When data is to be written on the magnetic disk 14 at 192 tpi by the disk drive 10, the output from the track density sensor 45 will be high. In response to this high input the host 18 will hold low the TRACK DENSITY signal on the line 26. Since then the output from the AND gate 94 of the erase coil switching circuit 90 will also be low, the switching transistor 92 will be nonconductive. Enabled by the WRITE GATE signal on the line 24, the write power gate 78 will electrically connect both read/write coil 70 and erase coil 72 of the head assembly 12 to the supply terminal 76. However, as the switching transistor 92 is nonconductive as aforesaid, the erase coil 72 will not be energized. Only the read/write coil 70 will be energized as controlled by the write circuit 80 in accordance with the write data on the line 22. The host 18 will also deliver the DIRECTION signal and STEP signal over the lines 42 and 44 to the stepper motor control and drive circuit 40 for causing the head positioning mechanism 36 to step the head assembly 12 to successive desired positions in a radial direction on the magnetic disk 14.

The magnetic disk 14 may be either preformatted, complete with servo data, or formatted by the user. I have indicated in FIG. 6 the first four tracks, consisting of Track Zero TrO, Track One Tr1, Track Two Tr2 and Track Three Tr3, formed on the disk 14 at 192 tpi. The pitch Pa of these 192 tpi tracks is 132 micrometers in this particular embodiment. Track servo patterns 98 are recorded one-half track off in either direction of the center line 100 of each track. Each time the servo patterns 98 are detected by the circuit 88, the control and drive circuit 40 will actuate the stepper motor 38 to an extent necessary to reposition the head assembly 12 to the center line of the track. The closed loop servo system using the embedded servo data for holding the head assembly in precise alignment with the tracks is standard with 192 tpi disk systems for use with both flexible and rigid magnetic disks, so that no more detailed disclosure of the servo system is believed necessary. Further information may be had from the previously cited publication by Data Technology Corporation.

Since the pair of erase heads 52 of the head assembly 12 are out of operation during writing at 192 tpi, the read/write head 50 will create data tracks to the full width of 119 micrometers, the opposite edges of each track being not trimmed off. Therefore, as will be observed from FIG. 6, the data tracks can be formed with the minimal intervening spaces therebetween required for the high track density. In the illustrated embodiment the pitch of the 192 tpi data tracks is only 132 micrometers.

During reading, too, the head assembly 12 is accurately positioned on and follows the data tracks on the disk 14 through the same servo system as during writing. The WRITE GATE signal on the line 14 is at a low logic level during reading, holding the write power gate 78 off and the AND gate 94 low. No write current will therefore be fed to either read/write coil 70 or erase coil 72.

Let us suppose that the magnetic disk 14 that has been loaded in the 192 tpi disk drive 10 has data prerecorded thereon by a 96 tpi disk drive having the head assembly 12' of FIG. 4. Although I have not shown all but the head assembly 12' of the 96 tpi disk drive, it will be seen that this disk drive can be of conventional design, all that is required being that it be capable of writing at 96 tpi on the same magnetic disk as used by the 192 tpi disk drive 10.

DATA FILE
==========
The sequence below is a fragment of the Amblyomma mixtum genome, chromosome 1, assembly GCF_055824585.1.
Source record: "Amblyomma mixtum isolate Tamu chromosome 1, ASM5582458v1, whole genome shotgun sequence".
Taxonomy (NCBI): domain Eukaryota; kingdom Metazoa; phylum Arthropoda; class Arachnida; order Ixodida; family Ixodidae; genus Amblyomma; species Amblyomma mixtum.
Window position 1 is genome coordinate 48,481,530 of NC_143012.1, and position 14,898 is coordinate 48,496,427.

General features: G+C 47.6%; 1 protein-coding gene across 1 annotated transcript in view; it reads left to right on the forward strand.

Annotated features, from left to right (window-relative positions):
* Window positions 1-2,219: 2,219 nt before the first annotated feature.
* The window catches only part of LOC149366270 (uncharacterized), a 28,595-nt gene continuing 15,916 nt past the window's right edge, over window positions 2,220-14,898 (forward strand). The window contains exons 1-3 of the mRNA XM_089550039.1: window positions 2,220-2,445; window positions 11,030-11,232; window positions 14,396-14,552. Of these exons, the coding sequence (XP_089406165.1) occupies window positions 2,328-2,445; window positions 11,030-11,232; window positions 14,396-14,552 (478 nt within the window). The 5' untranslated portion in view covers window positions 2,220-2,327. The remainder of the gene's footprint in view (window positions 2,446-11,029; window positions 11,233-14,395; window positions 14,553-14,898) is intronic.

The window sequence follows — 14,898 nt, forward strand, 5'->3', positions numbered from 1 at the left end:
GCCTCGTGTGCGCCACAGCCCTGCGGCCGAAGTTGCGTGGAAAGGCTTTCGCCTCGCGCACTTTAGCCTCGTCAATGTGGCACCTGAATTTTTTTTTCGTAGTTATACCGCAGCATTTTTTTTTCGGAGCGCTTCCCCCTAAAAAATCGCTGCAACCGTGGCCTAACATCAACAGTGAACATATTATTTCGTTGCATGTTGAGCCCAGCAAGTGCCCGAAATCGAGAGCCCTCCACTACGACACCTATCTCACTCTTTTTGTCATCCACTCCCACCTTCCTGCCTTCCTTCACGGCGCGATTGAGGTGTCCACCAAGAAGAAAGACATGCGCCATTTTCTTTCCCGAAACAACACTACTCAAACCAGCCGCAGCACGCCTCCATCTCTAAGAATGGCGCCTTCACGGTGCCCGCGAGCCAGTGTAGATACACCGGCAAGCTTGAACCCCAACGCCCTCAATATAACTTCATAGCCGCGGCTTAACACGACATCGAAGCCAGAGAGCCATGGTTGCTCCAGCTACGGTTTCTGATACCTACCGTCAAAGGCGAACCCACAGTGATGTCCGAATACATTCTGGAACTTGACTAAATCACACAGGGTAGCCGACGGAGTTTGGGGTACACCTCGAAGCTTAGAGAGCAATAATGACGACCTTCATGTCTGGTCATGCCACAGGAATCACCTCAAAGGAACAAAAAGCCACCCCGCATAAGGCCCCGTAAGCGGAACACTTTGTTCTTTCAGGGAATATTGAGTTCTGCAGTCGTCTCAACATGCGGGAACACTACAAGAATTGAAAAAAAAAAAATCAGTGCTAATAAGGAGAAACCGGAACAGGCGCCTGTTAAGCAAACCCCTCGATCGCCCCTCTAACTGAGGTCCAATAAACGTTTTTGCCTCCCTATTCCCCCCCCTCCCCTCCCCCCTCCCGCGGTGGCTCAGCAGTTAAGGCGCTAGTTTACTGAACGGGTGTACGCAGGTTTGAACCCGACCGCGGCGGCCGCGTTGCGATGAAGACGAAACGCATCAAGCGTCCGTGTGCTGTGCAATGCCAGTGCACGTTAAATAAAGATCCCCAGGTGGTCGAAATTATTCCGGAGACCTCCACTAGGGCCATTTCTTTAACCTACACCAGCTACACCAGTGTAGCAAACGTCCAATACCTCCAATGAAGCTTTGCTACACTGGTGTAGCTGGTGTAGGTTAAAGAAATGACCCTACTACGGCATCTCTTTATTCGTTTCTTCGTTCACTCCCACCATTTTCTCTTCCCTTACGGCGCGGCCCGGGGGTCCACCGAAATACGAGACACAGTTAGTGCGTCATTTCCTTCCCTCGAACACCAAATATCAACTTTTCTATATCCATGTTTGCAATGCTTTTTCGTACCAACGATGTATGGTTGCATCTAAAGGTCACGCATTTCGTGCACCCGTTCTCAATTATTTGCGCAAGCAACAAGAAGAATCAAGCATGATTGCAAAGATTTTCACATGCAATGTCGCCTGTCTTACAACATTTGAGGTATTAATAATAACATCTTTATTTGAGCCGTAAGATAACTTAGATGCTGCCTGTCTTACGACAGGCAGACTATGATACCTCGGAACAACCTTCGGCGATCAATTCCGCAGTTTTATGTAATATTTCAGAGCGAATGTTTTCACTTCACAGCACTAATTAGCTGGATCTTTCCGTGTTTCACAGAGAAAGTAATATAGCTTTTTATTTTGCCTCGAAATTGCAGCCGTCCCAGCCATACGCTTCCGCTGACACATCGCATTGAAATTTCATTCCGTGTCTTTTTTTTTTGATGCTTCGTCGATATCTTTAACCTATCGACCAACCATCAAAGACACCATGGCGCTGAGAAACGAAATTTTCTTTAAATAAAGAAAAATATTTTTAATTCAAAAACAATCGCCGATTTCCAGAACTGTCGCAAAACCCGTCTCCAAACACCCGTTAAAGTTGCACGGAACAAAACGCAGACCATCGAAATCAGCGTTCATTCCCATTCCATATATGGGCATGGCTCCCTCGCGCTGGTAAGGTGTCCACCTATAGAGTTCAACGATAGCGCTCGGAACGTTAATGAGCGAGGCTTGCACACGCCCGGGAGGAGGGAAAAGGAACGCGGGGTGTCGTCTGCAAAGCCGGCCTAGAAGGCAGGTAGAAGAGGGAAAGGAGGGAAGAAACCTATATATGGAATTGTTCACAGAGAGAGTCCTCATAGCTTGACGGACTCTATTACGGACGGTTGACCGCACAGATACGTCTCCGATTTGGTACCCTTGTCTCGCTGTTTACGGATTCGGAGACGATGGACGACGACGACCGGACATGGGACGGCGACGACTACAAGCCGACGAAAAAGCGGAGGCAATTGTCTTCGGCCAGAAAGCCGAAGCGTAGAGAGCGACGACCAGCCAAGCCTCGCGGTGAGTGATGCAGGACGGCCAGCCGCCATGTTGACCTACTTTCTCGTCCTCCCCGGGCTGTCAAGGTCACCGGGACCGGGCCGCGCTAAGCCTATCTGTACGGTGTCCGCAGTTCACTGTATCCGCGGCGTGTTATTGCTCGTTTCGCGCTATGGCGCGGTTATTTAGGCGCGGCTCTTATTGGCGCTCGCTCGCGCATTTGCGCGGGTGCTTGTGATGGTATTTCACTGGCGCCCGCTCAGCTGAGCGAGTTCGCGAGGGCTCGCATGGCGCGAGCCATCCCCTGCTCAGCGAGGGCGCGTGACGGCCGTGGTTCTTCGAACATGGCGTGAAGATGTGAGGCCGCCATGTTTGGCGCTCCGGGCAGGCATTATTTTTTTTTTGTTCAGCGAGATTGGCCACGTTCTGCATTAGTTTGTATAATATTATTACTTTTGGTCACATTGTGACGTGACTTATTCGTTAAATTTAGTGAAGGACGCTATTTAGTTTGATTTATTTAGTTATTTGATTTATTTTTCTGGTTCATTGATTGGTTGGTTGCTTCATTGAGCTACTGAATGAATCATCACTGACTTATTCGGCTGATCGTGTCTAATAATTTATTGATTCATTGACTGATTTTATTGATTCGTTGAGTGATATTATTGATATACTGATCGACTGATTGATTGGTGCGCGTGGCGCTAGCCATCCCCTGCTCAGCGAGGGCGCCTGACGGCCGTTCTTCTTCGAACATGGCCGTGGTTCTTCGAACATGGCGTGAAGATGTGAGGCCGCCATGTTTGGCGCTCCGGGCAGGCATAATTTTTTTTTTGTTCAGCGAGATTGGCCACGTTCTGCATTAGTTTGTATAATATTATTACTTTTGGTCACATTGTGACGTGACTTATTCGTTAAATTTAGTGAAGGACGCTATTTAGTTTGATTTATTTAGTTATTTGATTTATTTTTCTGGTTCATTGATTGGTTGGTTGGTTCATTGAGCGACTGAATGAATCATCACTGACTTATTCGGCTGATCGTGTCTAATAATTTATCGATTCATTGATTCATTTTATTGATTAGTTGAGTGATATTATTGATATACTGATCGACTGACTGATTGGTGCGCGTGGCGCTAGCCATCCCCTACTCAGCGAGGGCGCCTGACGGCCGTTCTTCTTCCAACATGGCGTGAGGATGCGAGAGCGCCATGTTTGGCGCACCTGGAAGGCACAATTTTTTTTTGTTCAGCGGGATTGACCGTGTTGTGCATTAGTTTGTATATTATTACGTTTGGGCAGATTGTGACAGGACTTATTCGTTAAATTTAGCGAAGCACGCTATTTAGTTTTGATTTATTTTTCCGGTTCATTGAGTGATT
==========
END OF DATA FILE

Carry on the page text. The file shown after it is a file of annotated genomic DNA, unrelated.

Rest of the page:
Upon loading of the prerecorded 96 tpi disk in the 192 tpi disk drive 10, the track density sensor 46 will sense the peripheral cutout 66 in the disk jacket 68 and deliver to the host 18 a signal indicative of the 96 tpi track density. Thereupon the TRACK DENSITY line 26 will go high. Accordingly, if the WRITE GATE line 24 also goes high to dictate writing, the AND gate 94 of the erase coil switching circuit 90 will be enabled thereby causing conduction through the transistor 92. With the write power gate 78 also switched on by the write gate signal, not only the read/write coil 70 but also the erase coil 72 will be energized by the write current source 76. Thus, as the read/write head 50 of the 192 tpi head assembly 12 rewrites on the prerecorded disk 14, the pair of tunnel erase heads 52 of the head assembly 12 will trim the opposite edge portions of each data track being created by the read/write head.

The dashed lines in FIG. 7 represent the old 96 tpi data tracks to be erased from the disk 14 by the 192 tpi head assembly 12. Each old 96 tpi data track has a width of 155 micrometers as aforesaid. Positioned in precise register with each old data track, the 192 tpi head assembly 12 will form a new data track, indicated by the solid lines in FIG. 7, to a width of only 119 micrometers by its read/write head 50. However, the opposite edge portions of each old data track will be completely erased by the pair of tunnel erase heads 52, which are now having their common erase coil 72 being energized from the current source 76 because of the 96 tpi mode operation of the disk drive 10. As has been set forth in connection with FIGS. 2 and 3, each erase head 52 of the 192 tpi head assembly 12 is dimensioned to provide an erase width E1 of 121 micrometers, which is sufficiently greater than the width, (155-119)/2, of each edge portion of each old data track left unerased by the read/write head 50. Of course, for rewriting on the old 96 tpi data tracks, the head assembly 12 are positioned on these tracks only, the pitch Pb (264 micrometers in the illustrated embodiment) of the 96 tpi tracks being twice the pitch Pa of the 192 tpi tracks of FIG. 6.